The last morning in Turkey we stood up early in order to reach the border as soon as possible. Thea had barely been able to sleep because of her stomach, as a result of the heat stroke. Chickens were strutting about since 4 in the morning and the owners crazy dog was still guarding our tent, so it wasn’t the best night of sleep for either of us. We had our breakfast consisting of bread with Nutella and sipped some çay together with the owners of the place as we enjoyed the sun rising, shining its light over Mt. Ararat.
We then set our sails toward the border of Iran and cruised the last 15 or so kilometers on flat roads. An hour later we arrived to the big border but were clueless as of where to go. People pointed us towards the exit for passengers without vehicles. So we went there, but there was nobody at the guard post where the border gate was. There was only a side entrance with a gigantic “queue” – or a funnel of people trying to cut in line from the sides, causing outbursts of anger and yelling amongst the group every now and then.
The people trying to squeeze through a 50 cm narrow corridor with metal bars on the sides, inside this rather chaotic hot hall with no air conditioning. There was no way our bikes would fit through here and nobody really seemed to know what we should do or where to go with out bicycles.
Eventually after asking around multiple people, a lady who was working at a currency exchange office told us that we would have to stand in queue, stamp out of Turkey, squeeze back through the narrow hallway with all these frustrated people, get our bikes to the gate which had no guard working. So after queueing for 20 minutes we told the immigration officer that we had bikes, and we were stamped out of Turkey with a smile and directed back to our bikes. We had to wait another 30 minutes for somebody to show up at the gate but then we were finally out of Turkey!
Shortly thereafter the Iranian gate opened and we were met by a man who seemed as if was an official working there. He asked if we had alcohol or anything illegal (which we didn’t) and told us to bring our visa and passports and follow him into the immigration office. We left our bikes outside and passed all queues directly into the office where we were interviewed by a government official as to what our business was in Iran. It’s a standard procedure where they ask where you will travel, stay, if you have any friends in Iran, what your parents do, if we were married (you have to lie about this as a couple, hehe) and all sorts of odd questions. In about five minutes we finally had our entry stamps sorted and there was absolutely no bag checks or anything else time consuming.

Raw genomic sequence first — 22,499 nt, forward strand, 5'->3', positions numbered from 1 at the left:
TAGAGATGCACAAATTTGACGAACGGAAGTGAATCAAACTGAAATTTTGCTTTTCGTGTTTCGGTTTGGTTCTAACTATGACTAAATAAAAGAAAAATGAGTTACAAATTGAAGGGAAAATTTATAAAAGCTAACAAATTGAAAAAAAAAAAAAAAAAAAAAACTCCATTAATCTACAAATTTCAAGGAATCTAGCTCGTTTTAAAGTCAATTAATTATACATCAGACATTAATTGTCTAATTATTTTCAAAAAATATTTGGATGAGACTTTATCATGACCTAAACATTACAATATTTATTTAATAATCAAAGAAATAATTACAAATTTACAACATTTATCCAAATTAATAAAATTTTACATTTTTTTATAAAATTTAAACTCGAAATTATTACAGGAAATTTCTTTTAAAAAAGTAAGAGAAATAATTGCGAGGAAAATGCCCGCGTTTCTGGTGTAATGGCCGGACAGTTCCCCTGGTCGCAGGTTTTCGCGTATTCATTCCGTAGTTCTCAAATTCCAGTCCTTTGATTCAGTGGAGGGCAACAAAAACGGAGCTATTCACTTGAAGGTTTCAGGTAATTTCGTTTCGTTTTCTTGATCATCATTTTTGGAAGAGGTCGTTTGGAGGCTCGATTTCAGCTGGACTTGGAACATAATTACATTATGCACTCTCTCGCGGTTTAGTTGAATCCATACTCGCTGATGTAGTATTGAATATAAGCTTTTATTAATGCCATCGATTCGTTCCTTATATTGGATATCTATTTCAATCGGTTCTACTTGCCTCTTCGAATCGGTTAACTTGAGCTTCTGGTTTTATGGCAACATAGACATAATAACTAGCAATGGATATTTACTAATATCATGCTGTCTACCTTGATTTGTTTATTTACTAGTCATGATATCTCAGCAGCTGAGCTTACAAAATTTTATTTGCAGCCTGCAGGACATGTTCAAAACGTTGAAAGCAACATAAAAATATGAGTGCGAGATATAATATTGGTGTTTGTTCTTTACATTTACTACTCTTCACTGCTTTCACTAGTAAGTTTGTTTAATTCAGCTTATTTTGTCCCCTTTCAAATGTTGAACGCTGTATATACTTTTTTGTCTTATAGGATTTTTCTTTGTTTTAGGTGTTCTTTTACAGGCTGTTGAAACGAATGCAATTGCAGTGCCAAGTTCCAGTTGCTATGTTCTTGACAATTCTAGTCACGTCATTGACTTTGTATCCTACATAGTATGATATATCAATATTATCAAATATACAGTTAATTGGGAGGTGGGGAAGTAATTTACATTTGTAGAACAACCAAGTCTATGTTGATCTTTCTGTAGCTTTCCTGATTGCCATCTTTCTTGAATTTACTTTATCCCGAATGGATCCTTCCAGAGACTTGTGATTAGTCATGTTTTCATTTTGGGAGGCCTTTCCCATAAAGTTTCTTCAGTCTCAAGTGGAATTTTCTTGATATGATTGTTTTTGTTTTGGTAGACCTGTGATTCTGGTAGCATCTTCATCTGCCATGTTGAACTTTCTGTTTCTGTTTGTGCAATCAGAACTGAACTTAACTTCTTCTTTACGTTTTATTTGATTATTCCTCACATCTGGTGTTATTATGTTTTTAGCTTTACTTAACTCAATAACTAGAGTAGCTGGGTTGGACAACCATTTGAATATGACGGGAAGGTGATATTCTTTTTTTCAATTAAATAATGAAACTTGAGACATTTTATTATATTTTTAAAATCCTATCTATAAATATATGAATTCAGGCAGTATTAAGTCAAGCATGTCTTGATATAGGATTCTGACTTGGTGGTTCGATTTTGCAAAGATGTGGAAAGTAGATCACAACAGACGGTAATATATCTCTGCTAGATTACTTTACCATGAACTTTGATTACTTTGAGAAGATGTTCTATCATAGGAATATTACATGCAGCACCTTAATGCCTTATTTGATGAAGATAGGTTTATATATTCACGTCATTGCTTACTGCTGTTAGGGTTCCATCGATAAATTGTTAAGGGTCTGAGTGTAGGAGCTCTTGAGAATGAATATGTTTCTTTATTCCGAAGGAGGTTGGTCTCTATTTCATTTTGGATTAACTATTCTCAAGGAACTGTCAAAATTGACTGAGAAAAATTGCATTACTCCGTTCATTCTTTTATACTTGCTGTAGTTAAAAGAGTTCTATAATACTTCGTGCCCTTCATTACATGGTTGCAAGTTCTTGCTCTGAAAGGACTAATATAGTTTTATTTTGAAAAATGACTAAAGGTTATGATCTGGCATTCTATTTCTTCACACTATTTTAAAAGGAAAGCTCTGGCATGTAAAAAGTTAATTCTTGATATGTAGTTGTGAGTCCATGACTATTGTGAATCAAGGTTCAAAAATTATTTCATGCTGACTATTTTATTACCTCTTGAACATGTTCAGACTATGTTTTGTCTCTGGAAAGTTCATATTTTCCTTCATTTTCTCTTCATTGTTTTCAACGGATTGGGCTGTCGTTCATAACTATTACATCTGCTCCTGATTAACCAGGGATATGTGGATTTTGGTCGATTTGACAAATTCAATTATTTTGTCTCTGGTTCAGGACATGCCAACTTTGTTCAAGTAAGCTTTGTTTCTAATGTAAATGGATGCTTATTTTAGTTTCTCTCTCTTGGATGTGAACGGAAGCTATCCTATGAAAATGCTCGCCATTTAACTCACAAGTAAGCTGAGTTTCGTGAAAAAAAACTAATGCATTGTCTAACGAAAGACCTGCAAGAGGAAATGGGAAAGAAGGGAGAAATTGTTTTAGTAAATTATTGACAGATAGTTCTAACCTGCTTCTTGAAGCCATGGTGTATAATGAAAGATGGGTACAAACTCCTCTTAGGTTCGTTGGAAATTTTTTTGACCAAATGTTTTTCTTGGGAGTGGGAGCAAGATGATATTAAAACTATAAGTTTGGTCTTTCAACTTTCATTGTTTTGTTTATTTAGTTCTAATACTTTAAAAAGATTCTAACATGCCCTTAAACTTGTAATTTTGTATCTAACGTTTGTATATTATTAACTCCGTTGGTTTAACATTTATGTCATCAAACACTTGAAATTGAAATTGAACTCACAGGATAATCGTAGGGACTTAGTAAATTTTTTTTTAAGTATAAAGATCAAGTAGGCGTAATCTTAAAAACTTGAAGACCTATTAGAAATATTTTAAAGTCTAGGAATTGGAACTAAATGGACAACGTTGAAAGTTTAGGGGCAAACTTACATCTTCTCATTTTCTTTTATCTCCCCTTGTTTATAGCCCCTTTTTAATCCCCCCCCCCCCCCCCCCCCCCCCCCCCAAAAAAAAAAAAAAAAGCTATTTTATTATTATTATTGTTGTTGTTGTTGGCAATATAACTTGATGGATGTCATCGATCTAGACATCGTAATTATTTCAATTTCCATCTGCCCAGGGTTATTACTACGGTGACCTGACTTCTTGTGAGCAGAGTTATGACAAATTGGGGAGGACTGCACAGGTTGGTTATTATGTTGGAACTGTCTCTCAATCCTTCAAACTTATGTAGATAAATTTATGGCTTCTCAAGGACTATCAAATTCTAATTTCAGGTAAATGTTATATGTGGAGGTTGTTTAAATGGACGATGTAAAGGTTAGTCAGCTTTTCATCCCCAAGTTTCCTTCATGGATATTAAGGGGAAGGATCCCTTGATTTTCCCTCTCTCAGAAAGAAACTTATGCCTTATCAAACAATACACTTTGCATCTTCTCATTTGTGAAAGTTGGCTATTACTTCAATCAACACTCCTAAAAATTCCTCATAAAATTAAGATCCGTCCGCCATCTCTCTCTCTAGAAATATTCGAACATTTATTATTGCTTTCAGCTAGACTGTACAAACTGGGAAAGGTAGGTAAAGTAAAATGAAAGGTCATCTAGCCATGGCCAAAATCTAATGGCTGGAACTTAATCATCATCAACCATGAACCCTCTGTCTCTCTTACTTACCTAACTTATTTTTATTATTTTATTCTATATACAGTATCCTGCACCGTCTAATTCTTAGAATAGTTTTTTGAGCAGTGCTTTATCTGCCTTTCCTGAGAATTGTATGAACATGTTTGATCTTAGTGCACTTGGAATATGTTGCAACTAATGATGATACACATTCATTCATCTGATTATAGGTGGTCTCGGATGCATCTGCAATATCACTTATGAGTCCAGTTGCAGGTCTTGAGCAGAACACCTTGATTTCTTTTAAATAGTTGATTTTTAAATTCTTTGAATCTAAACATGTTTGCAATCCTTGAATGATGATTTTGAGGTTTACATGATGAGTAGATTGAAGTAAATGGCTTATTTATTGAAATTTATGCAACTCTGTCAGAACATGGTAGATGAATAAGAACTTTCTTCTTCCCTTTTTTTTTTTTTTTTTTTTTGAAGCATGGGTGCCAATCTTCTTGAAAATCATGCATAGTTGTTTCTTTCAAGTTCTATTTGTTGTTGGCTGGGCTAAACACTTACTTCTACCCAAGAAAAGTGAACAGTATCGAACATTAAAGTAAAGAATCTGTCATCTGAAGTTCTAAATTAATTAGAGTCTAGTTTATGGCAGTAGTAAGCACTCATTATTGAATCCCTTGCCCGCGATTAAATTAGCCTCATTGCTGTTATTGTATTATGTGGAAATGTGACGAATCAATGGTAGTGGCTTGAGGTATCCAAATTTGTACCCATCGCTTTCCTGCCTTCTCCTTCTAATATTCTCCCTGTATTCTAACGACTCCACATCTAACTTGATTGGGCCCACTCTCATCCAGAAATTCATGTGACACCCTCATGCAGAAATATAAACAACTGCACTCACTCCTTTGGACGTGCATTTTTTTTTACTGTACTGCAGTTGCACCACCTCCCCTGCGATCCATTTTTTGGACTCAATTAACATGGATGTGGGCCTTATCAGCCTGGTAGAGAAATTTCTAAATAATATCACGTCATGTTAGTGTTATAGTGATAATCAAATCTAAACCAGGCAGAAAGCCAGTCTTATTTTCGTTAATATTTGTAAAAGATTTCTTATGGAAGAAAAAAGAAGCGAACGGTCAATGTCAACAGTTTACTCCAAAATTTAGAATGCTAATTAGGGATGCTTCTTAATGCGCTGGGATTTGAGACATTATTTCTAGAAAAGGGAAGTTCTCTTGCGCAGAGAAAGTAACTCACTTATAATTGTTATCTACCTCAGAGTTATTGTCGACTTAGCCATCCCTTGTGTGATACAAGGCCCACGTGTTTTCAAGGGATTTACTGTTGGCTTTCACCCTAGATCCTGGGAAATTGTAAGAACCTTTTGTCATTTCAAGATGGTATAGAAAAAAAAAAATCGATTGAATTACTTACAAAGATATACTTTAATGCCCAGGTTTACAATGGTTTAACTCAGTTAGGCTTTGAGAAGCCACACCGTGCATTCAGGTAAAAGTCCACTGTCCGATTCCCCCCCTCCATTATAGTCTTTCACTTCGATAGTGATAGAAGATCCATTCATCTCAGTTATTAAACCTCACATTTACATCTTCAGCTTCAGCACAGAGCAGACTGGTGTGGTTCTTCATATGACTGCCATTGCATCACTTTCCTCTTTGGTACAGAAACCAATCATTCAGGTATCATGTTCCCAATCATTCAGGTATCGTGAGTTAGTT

Back outside again, this man who apparently had helped us get this “express service” asked how much we would like to offer for his help… Oh well. He also asked if we had dollars and if we wanted to exchange them into Rial. We told him we’d do this later in the next city and he promptly replied that it was impossible as banks don’t exchange money (which we already knew was complete bullshit). The problem for international travellers inside Iran is that you’re unable to withdraw money from Iranian ATMs. Foreign debit/credit cards are not accepted due to indifferences between Iran and the US. This means you need to bring dollars and/or euros for your entire stay in Iran, accommodating for all of your expenses there. You don’t really want people to know that you’re cycling around with a large amount of mint dollar bills.
We did eventually exchange our remaining Turkish Lira (about 30€) into Rial, just to have some pocket cash inside the next city. For a weird reason it was twice higher than the official rates on the internet. Little did we know that the black market rate of Iranian Rial was, at the time, three times higher than the official bank rates, something we’d learn later that evening. Just before we entered the interview office we met another traveller who was travelling with his retro minivan around the world. He had spent 3 days at the border for his vehicle to clear customs, and our friends who’d entered the day before had spent 16 hours stuck there due to an internet failure – rendering all their computer systems non functional. We ended up giving our fixer 10$ as a tip for his help as we appreciated having crossed the border in about ten minutes.
Happy to be inside the country we hopped on our bikes and descended a few hundred meters into Bazargan, the first border city, where we were met by more loudly yelling money exchangers and flashing shop signs in Arabic lettering. It was the first time we felt that everything was going to be completely different from the previous countries. We were in a country which we know so little about in order to have any kind of expectations. A little bit nervous perhaps. We had heard so much positive things about the people of this country.